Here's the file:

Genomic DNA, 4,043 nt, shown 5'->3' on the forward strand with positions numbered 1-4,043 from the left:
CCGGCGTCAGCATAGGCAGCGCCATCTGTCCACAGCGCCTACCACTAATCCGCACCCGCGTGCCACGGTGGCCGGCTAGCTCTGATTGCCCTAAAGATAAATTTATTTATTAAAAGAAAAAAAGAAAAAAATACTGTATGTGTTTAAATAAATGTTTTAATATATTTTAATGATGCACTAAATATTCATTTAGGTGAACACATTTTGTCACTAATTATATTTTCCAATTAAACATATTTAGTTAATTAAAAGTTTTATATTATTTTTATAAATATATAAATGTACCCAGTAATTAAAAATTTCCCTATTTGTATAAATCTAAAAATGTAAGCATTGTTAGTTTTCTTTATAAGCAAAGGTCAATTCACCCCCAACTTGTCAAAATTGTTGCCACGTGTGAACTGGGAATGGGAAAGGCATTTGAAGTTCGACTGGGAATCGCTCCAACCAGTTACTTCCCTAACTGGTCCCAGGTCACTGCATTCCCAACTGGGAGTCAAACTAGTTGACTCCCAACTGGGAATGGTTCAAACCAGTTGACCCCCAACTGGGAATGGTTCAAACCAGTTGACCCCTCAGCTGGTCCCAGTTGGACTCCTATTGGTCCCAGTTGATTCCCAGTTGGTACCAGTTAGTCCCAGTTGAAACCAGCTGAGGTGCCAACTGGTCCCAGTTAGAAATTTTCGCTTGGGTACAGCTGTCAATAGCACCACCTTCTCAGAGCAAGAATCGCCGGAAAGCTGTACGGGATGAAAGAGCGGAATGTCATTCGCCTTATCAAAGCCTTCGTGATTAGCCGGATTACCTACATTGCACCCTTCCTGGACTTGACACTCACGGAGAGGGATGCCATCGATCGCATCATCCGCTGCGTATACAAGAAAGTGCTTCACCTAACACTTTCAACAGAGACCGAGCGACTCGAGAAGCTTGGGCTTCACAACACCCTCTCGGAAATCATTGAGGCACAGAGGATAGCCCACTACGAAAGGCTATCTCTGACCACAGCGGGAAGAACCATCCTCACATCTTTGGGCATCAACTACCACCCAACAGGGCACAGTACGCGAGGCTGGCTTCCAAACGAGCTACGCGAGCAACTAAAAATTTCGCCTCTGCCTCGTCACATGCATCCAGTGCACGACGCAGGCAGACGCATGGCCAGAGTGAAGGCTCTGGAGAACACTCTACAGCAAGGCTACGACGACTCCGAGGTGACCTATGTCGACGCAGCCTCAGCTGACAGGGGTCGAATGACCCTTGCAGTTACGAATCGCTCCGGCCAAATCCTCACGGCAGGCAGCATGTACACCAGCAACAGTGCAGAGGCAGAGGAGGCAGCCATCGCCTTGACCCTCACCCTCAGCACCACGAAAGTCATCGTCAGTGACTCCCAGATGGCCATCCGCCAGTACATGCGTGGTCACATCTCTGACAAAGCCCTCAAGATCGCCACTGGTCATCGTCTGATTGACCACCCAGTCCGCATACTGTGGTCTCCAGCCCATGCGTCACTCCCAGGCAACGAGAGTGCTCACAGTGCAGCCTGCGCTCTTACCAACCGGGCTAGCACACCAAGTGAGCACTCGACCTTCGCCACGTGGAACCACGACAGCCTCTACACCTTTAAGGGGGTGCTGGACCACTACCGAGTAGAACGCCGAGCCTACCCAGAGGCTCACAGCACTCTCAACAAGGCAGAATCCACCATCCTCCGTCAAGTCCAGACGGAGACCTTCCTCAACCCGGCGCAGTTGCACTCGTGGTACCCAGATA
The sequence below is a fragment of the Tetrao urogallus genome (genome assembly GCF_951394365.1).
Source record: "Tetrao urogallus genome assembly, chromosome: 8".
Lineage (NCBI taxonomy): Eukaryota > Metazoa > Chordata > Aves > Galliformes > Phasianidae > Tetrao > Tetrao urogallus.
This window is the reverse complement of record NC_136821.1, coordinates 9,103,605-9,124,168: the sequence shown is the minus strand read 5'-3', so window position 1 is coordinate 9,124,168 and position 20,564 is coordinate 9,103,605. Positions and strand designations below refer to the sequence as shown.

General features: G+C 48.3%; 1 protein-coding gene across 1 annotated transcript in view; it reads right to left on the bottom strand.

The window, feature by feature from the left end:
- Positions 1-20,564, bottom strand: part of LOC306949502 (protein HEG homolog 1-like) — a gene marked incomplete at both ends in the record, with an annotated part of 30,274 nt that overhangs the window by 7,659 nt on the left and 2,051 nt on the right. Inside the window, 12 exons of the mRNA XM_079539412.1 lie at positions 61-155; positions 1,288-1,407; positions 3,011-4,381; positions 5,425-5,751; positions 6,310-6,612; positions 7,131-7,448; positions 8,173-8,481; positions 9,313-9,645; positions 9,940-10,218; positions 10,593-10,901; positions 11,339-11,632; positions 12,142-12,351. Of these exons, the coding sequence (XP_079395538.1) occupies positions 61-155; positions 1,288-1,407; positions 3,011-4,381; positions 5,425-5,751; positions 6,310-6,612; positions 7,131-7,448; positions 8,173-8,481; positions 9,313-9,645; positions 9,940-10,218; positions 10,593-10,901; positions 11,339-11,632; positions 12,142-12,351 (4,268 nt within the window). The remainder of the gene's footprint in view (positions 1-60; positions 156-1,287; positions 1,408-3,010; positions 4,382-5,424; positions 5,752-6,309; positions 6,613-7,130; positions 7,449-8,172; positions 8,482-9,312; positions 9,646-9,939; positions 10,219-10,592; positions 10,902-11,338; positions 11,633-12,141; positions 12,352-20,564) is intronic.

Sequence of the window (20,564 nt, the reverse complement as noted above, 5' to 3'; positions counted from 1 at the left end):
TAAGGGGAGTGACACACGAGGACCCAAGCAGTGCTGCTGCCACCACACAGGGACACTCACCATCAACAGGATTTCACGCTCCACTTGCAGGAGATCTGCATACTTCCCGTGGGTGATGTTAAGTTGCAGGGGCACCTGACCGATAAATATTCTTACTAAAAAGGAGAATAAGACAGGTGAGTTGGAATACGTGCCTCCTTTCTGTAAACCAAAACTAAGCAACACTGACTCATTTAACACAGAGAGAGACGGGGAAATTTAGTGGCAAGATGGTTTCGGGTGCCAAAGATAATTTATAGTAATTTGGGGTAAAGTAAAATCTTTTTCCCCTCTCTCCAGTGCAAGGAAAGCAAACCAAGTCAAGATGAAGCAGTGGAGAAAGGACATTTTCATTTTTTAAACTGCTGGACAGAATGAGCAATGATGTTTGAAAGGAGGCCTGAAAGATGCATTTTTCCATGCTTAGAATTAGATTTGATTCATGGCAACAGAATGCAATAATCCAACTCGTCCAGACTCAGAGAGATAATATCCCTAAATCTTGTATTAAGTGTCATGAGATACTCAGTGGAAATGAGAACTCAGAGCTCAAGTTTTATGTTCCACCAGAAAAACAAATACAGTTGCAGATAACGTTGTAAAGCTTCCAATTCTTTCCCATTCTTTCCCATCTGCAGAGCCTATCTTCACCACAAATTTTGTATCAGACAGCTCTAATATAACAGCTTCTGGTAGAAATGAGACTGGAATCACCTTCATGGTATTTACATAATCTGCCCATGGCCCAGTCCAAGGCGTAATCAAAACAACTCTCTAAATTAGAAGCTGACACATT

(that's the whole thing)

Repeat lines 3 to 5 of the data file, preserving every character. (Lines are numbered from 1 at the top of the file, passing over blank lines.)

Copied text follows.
The sequence below is a fragment of the Tetrao urogallus genome (genome assembly GCF_951394365.1).
Source record: "Tetrao urogallus genome assembly, chromosome: 8".
Lineage (NCBI taxonomy): Eukaryota > Metazoa > Chordata > Aves > Galliformes > Phasianidae > Tetrao > Tetrao urogallus.